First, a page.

Unexpected pleasures: How a sensory garden is supporting local women in York
Veronica Brook, County Organiser for West and South Yorkshire (pictured above left with Gill), visited the Kyra Women’s Project in York, a local charity that has benefitted from a National Garden Scheme Community Gardens Award, to discover the impact of our support first hand.
In my first year as National Garden Scheme County Organiser I have found there is an enormous amount to learn but even more to enjoy, and getting to know about organisations such as the Kyra Women’s Project as a result of a grant from our Elspeth Thompson Bursary (now called the Community Gardens Award) has been an unexpected pleasure.
The National Garden Scheme donated over £3 million last year to nursing and health charities, but I had been unaware that we also help local community organisations. Although the Community Garden Awards are relatively small it was exciting to see how just a few hundred pounds could make such a difference to one project in York and it was a privilege to be involved even in such a tiny way. The Kyra Women’s Project is small local charity that supports women to help overcome challenges and make change in their lives, and supporting them felt much more personal and easier to relate to for me. Being able to see and hear about the impact of our grant first hand was fascinating and heart-warming.
Garden volunteer, Gill Stephenson organised my visit beautifully and went to great trouble to make sure I parked in the right place (free!) and could find my way (not easy!) and also that I would arrive at a time when I could meet CEO Yvonne Copley too. It was lovely to see the garden as soon as I turned the corner, so I got the same impression of Kyra’s premises as would any new visitor in need of Kyra’s support. We explored the courtyard in the sunshine and Gill explained how the Award application had been made and how many women had helped with the construction and upkeep of the garden. It was all up and running and gave a lovely vibrancy to such a small space surrounded by buildings in that historic part of York. Benches, a table, planters and pots full of both sensory and colourful seasonal and perennial plants gave the courtyard a very calm but cheerful atmosphere. There was even a tiny fountain. I could imagine what a welcome place it would be to any woman in need of Kyra’s care or help: to sit in company or alone, and in which to garden or just to look and enjoy. The volunteers at Kyra are very aware of what its members need in all sorts of ways and there seemed no doubt that the courtyard sensory garden was a great asset to everyone. I was really delighted to hear about the Project and to gain a new perspective on how life can be for the less fortunate.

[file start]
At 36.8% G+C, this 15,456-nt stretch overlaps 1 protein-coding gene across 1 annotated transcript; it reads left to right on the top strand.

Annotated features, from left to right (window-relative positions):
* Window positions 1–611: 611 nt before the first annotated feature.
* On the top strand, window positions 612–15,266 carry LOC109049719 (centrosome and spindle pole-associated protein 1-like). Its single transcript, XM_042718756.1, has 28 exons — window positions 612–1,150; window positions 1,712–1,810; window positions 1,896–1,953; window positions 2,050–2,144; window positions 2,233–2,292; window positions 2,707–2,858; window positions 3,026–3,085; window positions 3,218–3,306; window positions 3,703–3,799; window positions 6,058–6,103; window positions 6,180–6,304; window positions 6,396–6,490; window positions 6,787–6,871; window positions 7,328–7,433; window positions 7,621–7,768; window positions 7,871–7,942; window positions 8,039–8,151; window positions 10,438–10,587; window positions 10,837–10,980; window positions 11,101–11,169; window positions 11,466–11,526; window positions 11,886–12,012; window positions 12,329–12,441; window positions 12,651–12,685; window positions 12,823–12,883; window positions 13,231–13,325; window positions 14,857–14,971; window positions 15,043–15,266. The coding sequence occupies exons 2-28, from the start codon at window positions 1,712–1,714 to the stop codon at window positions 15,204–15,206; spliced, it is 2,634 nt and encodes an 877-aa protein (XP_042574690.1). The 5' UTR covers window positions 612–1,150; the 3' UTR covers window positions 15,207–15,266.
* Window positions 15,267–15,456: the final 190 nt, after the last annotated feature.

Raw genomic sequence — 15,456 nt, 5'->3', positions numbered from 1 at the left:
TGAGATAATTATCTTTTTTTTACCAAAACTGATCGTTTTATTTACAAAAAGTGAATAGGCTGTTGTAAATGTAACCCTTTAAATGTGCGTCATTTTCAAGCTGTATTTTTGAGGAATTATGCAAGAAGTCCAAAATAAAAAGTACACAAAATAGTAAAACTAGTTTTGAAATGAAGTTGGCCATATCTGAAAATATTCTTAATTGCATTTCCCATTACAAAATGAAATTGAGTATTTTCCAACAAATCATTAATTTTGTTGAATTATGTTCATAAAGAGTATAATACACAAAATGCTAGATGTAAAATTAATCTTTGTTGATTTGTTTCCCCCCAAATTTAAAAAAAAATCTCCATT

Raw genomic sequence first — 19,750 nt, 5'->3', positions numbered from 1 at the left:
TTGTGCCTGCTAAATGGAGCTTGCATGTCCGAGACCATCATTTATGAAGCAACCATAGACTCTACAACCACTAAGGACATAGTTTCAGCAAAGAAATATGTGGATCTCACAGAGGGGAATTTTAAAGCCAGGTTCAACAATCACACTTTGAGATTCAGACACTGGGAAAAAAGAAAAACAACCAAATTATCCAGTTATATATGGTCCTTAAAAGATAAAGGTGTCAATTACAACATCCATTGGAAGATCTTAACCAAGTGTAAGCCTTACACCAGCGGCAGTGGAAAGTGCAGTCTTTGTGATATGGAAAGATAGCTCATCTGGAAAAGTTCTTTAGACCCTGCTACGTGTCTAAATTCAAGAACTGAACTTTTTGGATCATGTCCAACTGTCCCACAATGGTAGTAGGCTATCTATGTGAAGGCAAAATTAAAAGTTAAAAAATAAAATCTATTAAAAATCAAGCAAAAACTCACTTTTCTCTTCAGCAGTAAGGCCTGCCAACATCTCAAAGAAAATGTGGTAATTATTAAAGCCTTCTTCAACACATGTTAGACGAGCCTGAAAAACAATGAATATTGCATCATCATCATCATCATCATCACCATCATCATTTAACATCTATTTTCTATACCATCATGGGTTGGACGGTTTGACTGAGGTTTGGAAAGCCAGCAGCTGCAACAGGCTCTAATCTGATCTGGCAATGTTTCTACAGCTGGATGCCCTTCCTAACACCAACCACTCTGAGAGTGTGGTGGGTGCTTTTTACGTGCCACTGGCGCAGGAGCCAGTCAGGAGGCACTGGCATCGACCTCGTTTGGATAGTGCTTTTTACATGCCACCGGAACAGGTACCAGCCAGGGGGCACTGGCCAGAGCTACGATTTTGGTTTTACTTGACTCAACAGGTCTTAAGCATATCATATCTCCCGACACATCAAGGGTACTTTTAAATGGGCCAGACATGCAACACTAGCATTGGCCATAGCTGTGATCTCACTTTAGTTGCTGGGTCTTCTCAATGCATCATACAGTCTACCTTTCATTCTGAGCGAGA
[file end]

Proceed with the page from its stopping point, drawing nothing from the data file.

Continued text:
This is not a particularly easy site for a garden as it doesn’t get a great deal of sun, and all the plants are growing in pots, but the large planters have given the space lots of structure to enhance the table and benches, and the wooden obelisks have given height and space for climbing roses to thrive. Gill was delighted at how quickly insects had found the garden and its flowers: such a compliment and encouragement to the gardeners. Anyone and everyone can help care for and nurture the garden and its planting and I gather watering is fairly constantly on the ‘to do’ list!
We made our way inside and upstairs to the meeting room where Yvonne joined us and I heard more about how Kyra Women’s Project works and whom the organisation helps. The ‘drop in’ system must be very appealing to anyone who chooses or needs to visit Kyra and the atmosphere in the building is at once warm and peaceful. There is a buzz and energy about the place but also a quiet calm. I love the fact that volunteers can offer their own specialisms at Kyra and that all their skills are joining to bring strength and comfort and practical help to the women participating in their classes and I had the feeling that everyone, the givers and the receivers, are benefitting.
You may also like ‘Garden Therapy in Action’ the story of another grant awardee in Surrey that also opens for the National Garden Scheme.